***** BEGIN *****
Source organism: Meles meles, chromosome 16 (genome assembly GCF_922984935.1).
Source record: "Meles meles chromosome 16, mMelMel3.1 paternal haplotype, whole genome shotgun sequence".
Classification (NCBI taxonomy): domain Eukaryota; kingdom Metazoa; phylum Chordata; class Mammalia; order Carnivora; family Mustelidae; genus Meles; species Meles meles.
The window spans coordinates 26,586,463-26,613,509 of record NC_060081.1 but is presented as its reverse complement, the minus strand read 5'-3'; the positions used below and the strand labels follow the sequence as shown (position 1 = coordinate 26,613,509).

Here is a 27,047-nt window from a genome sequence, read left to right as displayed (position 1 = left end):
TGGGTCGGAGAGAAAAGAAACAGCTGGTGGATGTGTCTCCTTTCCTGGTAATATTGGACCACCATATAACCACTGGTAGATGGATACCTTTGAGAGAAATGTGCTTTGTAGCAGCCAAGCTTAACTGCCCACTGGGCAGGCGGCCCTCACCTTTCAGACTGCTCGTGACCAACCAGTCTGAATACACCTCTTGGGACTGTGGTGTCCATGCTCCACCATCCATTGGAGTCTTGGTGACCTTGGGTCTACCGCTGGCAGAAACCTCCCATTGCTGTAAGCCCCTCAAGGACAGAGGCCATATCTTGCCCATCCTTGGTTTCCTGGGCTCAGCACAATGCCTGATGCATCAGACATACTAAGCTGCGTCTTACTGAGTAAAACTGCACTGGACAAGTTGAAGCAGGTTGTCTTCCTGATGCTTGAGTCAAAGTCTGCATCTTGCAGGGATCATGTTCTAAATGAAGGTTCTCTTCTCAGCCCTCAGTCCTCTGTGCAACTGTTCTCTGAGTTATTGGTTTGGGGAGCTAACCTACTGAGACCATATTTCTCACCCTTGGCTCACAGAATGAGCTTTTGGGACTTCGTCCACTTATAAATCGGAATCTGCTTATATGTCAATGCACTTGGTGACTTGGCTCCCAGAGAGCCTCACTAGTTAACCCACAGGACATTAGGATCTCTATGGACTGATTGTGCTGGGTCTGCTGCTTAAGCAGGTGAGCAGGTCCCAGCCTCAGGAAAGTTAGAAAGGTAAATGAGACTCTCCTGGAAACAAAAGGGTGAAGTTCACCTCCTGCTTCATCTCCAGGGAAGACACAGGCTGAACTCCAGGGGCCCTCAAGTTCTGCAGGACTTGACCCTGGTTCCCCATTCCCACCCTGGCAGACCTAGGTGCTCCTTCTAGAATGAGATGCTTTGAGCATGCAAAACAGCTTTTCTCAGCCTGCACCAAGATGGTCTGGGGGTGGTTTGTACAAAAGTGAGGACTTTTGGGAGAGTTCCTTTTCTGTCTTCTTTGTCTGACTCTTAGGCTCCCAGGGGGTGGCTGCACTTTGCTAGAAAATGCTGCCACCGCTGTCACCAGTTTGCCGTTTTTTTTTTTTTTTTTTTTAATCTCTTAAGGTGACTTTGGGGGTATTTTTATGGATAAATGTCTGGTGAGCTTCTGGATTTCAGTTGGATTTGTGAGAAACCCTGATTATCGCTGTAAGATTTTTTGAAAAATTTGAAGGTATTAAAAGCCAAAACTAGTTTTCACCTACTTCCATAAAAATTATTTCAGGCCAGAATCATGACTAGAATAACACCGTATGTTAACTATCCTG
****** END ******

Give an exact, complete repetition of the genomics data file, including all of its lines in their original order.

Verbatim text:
Source organism: Meles meles, chromosome 16 (genome assembly GCF_922984935.1).
Source record: "Meles meles chromosome 16, mMelMel3.1 paternal haplotype, whole genome shotgun sequence".
Classification (NCBI taxonomy): domain Eukaryota; kingdom Metazoa; phylum Chordata; class Mammalia; order Carnivora; family Mustelidae; genus Meles; species Meles meles.
The window spans coordinates 26,586,463-26,613,509 of record NC_060081.1 but is presented as its reverse complement, the minus strand read 5'-3'; the positions used below and the strand labels follow the sequence as shown (position 1 = coordinate 26,613,509).

Here is a 27,047-nt window from a genome sequence, read left to right as displayed (position 1 = left end):
TGGGTCGGAGAGAAAAGAAACAGCTGGTGGATGTGTCTCCTTTCCTGGTAATATTGGACCACCATATAACCACTGGTAGATGGATACCTTTGAGAGAAATGTGCTTTGTAGCAGCCAAGCTTAACTGCCCACTGGGCAGGCGGCCCTCACCTTTCAGACTGCTCGTGACCAACCAGTCTGAATACACCTCTTGGGACTGTGGTGTCCATGCTCCACCATCCATTGGAGTCTTGGTGACCTTGGGTCTACCGCTGGCAGAAACCTCCCATTGCTGTAAGCCCCTCAAGGACAGAGGCCATATCTTGCCCATCCTTGGTTTCCTGGGCTCAGCACAATGCCTGATGCATCAGACATACTAAGCTGCGTCTTACTGAGTAAAACTGCACTGGACAAGTTGAAGCAGGTTGTCTTCCTGATGCTTGAGTCAAAGTCTGCATCTTGCAGGGATCATGTTCTAAATGAAGGTTCTCTTCTCAGCCCTCAGTCCTCTGTGCAACTGTTCTCTGAGTTATTGGTTTGGGGAGCTAACCTACTGAGACCATATTTCTCACCCTTGGCTCACAGAATGAGCTTTTGGGACTTCGTCCACTTATAAATCGGAATCTGCTTATATGTCAATGCACTTGGTGACTTGGCTCCCAGAGAGCCTCACTAGTTAACCCACAGGACATTAGGATCTCTATGGACTGATTGTGCTGGGTCTGCTGCTTAAGCAGGTGAGCAGGTCCCAGCCTCAGGAAAGTTAGAAAGGTAAATGAGACTCTCCTGGAAACAAAAGGGTGAAGTTCACCTCCTGCTTCATCTCCAGGGAAGACACAGGCTGAACTCCAGGGGCCCTCAAGTTCTGCAGGACTTGACCCTGGTTCCCCATTCCCACCCTGGCAGACCTAGGTGCTCCTTCTAGAATGAGATGCTTTGAGCATGCAAAACAGCTTTTCTCAGCCTGCACCAAGATGGTCTGGGGGTGGTTTGTACAAAAGTGAGGACTTTTGGGAGAGTTCCTTTTCTGTCTTCTTTGTCTGACTCTTAGGCTCCCAGGGGGTGGCTGCACTTTGCTAGAAAATGCTGCCACCGCTGTCACCAGTTTGCCGTTTTTTTTTTTTTTTTTTTTAATCTCTTAAGGTGACTTTGGGGGTATTTTTATGGATAAATGTCTGGTGAGCTTCTGGATTTCAGTTGGATTTGTGAGAAACCCTGATTATCGCTGTAAGATTTTTTGAAAAATTTGAAGGTATTAAAAGCCAAAACTAGTTTTCACCTACTTCCATAAAAATTATTTCAGGCCAGAATCATGACTAGAATAACACCGTATGTTAACTATCCTG